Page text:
Edition 1453
09 December 2017
Edition: 1453

Read this week's issue online exactly as it appears in print.

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Raw golf

in Sport · 30-11-2017 14:06:00 · 0 Comments

The drive from Edinburgh to Gullane is an education in links golf and the heritage of the game. With Gullane and its three courses, Loughness New and Muirfield all located within a mile and a half of each other, they really show an embarrassment of riches within a very close proximity.

Raw golf

I had the pleasure of playing one of the oldest golf courses, some might say the wee brother along that stretch. It is the thirty-fifth oldest to be exact. The Kilspindie course is presently celebrating its 150th anniversary and, whilst not the longest course by any standards, it really is a tough test of golf. At 5502 yards, off the back pegs you would think it a minnow compared to the other courses in the area. At 8.30 in the morning, at the end of November, there is nothing diminutive about the course or the experience. Golf at its essence, how the game has been played for centuries.
A good friend of mine is a member there. Fiona and I were attending his wife’s retirement do in Edinburgh that evening, so the invitation of playing was extended and promptly accepted by yours truly. I was then informed that it would be a four ball with two dear friends of his. One of whom was going to Murrayfield that afternoon, to watch Australia vs Scotland, hence the 8.30am tee time.
As the date came closer, what the weather was going to do started to become a topic of concern. It looked like it was going to be above freezing, so snow was going to be avoided. The wind was going to be a ten mile an hour zephyr, with the sun out promising outstanding views of the coastline and beyond.
All looked good, until Lawrence announced at dinner the night before that the members, who live in town, “pay little attention to the weather forecast because Kilspindie has its own weather system.” Something due to a combination of the Gulf Stream, the Firth of Forth and the notorious wind in those parts, apparently. After realising that I wasn’t fazed by the temperature difference, he hoped I had enough layers for the game in the morning.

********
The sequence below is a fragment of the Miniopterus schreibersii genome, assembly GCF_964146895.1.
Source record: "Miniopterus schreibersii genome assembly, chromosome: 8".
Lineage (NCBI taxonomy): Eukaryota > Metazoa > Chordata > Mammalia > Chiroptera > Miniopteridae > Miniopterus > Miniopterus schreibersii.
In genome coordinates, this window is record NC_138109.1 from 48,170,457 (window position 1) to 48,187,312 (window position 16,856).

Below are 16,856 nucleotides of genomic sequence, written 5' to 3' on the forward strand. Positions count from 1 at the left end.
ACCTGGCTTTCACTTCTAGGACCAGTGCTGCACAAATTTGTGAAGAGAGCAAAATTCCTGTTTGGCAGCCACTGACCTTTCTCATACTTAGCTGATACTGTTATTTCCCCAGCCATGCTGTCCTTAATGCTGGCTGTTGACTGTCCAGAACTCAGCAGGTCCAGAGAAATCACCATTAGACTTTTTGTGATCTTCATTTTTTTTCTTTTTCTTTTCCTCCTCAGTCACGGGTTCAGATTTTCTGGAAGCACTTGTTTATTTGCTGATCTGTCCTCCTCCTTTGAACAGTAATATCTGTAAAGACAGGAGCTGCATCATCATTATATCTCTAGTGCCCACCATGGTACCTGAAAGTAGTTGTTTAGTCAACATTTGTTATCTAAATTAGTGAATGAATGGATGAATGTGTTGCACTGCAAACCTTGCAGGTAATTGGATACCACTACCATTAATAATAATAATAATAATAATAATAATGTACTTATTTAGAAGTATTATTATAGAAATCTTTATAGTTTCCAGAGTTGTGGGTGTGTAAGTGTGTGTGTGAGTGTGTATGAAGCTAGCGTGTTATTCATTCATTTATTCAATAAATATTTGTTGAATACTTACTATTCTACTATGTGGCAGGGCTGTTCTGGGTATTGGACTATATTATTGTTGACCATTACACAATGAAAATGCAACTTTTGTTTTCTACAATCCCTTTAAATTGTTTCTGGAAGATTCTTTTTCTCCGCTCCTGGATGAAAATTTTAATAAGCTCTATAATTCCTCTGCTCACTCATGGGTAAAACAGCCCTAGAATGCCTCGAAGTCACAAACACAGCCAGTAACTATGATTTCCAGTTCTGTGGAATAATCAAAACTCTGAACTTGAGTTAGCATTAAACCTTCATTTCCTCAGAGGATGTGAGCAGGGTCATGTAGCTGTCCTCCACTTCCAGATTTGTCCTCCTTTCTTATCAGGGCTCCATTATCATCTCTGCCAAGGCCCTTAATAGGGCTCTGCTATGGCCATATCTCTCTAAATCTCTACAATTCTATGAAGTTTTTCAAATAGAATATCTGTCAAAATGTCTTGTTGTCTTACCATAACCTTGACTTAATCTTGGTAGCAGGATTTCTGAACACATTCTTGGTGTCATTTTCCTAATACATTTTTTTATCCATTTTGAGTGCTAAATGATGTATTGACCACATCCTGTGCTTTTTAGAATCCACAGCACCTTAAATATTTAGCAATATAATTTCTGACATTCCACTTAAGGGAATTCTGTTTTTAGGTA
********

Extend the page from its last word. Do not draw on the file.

I had five, carefully picked, layers on top, two layers below, a cap, golf mittens and hand warmers for the jaunt. Also prepared was the food and liquid, all set I thought. I was ready for the weather and more than enough fuel for the duration. A warm-up routine was prepared ready for the round, a combination of lunges, stretches and Pilates, all to get me warm on the first tee. I may even hire an electric trolley so that my hands could be free and warm in my mittens.
The clubs being borrowed were looking good. The only eventuality, which had not been even considered, was that I was in the company of amateurs who have their own pace of play. This became abundantly apparent as soon as Lawrence announced, in the locker room, that we had to be on the tee in three minutes.
Gone was the warm-up routine, the pencil bag I had been given could only hold the previously purchased water and muffins. No chance of a trolley, no chance of a couple of balls being clipped into a net. We were live in three minutes and I had to be ready to play. The light wind was now at thirty miles an hour, the sun had no warmth, but the hills across the estuary had a beautiful covering of snow.
The pace of play was such that, as a four ball, we covered the eighteen holes in two hours and fifty-five minutes. The wind, when cooperating, reduced a two-hundred-and-sixty-yard par four to a three iron. When being particularly difficult, the same distance required a driver and a nine iron.
This was golf stripped down to its core, its raw elements, amongst the most bleak, yet stunning environment. It took me twenty-four hours to get my body temperature to above room temperature. I shot level par and lost 2-1.
You would think reading this that I had a horrible time. Yet, it was a magnificent experience, given the chance I would do it again in a heartbeat. It is in stark contrast to the golf I have been used to playing, but an experience not to be missed.

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Edition 1453
09 December 2017
Edition: 1453

Read this week's issue online exactly as it appears in print.

Twitter